We're still using the same melody as in part 3. So let's take a look at the chords diatonic to the C natural minor scale: i Cminor: C, Eb, G ii0 Ddiminished: D, F, Ab III Ebmajor: Eb, G, Bb iv Fminor: F, Ab, C v Gminor: G, Bb, D VI Abmajor: Ab, C, Eb VII Bb major: Bb, D, F But wait...There's a major 7th (B) in this melody! So let's take a look at the harmonic minor scale (1-2-b3-4-5-b6-7): i Cminor: C, Eb, G ii0 Ddiminished: D, F, Ab III+ Ebaugmented: Eb, G, B iv Fminor: F, Ab, C V Gmajor: G, B, D VI Abmajor: Ab, C, Eb vii0 Bdiminished: B, D, F But wait again...There's also a major 6th (A) in the melody! Melodic minor time! (1-2-b3-4-5-6-7) i Cminor: C, Eb, G ii Dminor: D, F, A III+ Ebaugmented: Eb, G, B IV Fmajor: F, A, C V Gmajor: G, B, D vi0 Adiminished: A, C, Eb vii0 Bdiminished: B, D, F So what do we use? Really, in minor key music, all the chords in the above three lists are available. In fact, ultimately, there's no such thing as a chord that is completely "off limits" in any key, any song, with any melody, there's a time and a place for everything. I even like to end major key chord progressions on "iv major13" chords (Fminor [major13] in the key of Cmajor) during verses because it leaves things feeling "up in the air" for the chorus to pick up. I also have a love for "chromatic mediants" ( So the point is, any chord can be used at any time and there's always some sort of theory to explain it, and in minor keys, the chords diatonic to the natural minor scale, harmonic minor scale, and melodic minor scale don't feel like "borrowed" or "chromatic" chords at all, they feel completely natural to the key. Now, back to our song. The first chunk of melody is GCGA. G is in Ebmajor (III), and C is the major6th. Let's use an Ebmajor6 for the first three notes, and a Gminor add9 for the last note. Now for the second bunch of notes, let's just ascend in chords from the chord just above Gminor, Adiminished, up to our tonic, Cmajor. The result: Ebmajor6: GCG Gminor add9: A ---- Adiminished: GCG Bdiminished: ABbA Cminor: BC The way the melody interacts with those diminished chords is really weird...But it all comes together at that Cminor chord. If you just played the GCGABbA part over an Admiminished-Bdiminished vamp, you'd get a really weird piece of music, but at a faster tempo, all is forgiven once it reaches the tonic.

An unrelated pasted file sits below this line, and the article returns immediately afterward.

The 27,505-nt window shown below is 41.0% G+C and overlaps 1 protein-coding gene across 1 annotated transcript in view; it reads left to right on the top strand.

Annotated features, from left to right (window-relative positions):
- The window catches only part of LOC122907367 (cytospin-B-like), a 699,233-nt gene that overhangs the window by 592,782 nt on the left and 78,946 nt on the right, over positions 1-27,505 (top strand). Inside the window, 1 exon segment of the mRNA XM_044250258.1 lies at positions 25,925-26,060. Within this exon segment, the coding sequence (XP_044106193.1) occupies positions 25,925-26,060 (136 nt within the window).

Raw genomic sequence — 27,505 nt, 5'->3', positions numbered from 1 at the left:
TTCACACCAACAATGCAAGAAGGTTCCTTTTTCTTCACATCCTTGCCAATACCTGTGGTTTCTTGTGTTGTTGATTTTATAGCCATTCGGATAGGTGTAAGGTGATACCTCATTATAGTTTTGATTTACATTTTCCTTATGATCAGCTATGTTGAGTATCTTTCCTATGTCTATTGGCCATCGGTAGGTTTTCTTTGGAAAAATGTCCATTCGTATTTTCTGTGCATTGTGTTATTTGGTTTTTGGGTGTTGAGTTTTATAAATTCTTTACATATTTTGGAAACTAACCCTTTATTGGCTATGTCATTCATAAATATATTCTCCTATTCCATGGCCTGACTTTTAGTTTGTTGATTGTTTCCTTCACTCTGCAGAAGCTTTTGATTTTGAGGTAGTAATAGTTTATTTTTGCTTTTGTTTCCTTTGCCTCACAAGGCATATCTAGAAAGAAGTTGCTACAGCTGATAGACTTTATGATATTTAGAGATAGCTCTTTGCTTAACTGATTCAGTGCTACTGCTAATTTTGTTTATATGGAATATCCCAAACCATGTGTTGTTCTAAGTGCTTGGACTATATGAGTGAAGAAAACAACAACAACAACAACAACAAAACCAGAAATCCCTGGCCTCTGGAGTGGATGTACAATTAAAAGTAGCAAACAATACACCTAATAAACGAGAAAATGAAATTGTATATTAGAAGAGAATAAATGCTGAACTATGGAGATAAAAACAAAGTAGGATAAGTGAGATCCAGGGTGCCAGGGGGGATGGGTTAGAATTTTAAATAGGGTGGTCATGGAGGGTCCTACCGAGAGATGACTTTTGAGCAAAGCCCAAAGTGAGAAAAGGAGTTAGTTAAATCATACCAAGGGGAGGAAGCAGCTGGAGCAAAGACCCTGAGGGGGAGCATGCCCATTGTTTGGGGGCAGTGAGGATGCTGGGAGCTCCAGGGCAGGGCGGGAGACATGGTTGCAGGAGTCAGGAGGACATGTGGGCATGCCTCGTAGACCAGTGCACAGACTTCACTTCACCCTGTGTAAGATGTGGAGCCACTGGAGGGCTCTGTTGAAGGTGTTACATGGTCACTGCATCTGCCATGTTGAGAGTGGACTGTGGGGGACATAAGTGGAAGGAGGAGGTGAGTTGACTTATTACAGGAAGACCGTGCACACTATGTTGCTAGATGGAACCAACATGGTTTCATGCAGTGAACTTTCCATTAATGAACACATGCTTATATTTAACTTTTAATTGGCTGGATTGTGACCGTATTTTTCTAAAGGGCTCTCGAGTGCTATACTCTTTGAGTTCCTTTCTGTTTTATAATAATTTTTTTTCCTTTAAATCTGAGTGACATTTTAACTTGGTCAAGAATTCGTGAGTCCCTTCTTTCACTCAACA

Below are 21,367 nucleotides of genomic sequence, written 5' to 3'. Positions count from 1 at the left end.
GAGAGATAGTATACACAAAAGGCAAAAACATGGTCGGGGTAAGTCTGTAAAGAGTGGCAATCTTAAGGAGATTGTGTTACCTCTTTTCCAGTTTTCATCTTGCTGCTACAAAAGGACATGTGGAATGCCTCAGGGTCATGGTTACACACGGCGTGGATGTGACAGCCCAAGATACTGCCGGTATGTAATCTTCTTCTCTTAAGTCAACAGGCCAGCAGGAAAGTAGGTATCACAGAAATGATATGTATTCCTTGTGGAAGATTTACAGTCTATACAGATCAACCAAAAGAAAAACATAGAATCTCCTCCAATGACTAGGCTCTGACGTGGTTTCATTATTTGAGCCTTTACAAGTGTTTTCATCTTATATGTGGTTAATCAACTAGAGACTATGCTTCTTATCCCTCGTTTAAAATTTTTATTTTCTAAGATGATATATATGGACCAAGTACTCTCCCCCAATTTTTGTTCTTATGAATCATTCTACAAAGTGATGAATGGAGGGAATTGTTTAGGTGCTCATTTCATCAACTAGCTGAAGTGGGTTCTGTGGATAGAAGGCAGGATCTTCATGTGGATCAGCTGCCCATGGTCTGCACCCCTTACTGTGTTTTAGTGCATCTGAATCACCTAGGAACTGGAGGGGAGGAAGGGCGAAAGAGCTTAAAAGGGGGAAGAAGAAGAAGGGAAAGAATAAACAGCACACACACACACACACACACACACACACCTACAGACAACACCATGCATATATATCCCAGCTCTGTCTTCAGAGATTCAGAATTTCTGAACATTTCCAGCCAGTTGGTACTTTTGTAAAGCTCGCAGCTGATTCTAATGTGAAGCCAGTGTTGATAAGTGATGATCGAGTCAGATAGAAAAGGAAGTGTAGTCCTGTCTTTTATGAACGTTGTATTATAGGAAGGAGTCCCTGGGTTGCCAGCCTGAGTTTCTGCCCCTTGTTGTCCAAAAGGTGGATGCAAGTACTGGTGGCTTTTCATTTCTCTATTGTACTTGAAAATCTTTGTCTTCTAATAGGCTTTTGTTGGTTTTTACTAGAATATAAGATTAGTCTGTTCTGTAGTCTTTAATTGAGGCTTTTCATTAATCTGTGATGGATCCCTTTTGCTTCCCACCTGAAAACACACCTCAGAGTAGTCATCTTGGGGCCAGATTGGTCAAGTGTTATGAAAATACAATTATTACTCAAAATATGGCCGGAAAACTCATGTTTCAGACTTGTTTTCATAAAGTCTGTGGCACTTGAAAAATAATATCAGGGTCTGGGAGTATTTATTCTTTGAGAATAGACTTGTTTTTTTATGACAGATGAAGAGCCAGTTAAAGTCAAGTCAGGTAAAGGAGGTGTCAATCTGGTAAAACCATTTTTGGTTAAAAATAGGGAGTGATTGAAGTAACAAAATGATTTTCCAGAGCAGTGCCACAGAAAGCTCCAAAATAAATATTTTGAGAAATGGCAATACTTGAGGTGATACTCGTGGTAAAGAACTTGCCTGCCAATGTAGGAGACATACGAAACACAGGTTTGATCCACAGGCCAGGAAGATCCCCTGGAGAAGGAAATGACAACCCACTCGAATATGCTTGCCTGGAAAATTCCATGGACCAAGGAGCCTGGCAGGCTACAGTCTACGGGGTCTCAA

Part 5: Basslines

Let's look at what we've got so far. We wrote a nice lead melody, which will probably be done by a vocalist, and three different options for chord accompaniment, which would probably be played by a rhythm guitarist or a pianist or both. Now we need to fill out the lower end of the sound: the bass. Basslines really shouldn't be discussed as just a little section of a series of songwriting lessons. They deserve an entire series--even an entire website, really, dedicated to them. So I'm just gonna dump some videos and other people's lessons on you instead:

    Part 6: Counterpoint

    Here's a completely different way of filling out your song. Rather than having a rhythm section play chords and basslines which outline those chords, you could write independent melodies for each instrument which interact with each other. Counterpoint would take even more to learn than basslines, so I'm just going to give you a list of books and a youtube series I like:
  • Preliminary Exercises in Counterpoint (
  • Study of Counterpoint: From Johann Joseph Fux's Gradus Ad Parnassum (
  • Counterpoint: The Polyphonic Vocal Style of the Sixteenth Century (
  • The Principles and Practice of Modal Counterpoint (
  • The Craft of Modal Counterpoint (
  • Modal and Tonal Counterpoint: From Josquin to Stravinsky (
  • A Geometry of Music: Harmony and Counterpoint in the Extended Common Practice ( Of course, I'm not saying you really have to buy and read all of those books. That would take a ridiculous amount of time and money that only an orchestral composer should really dedicate to this sort of thing. But if you can get as many of those as you can, I promise you they'll be helpful. Next lesson will be on adding fun little decorations to your song.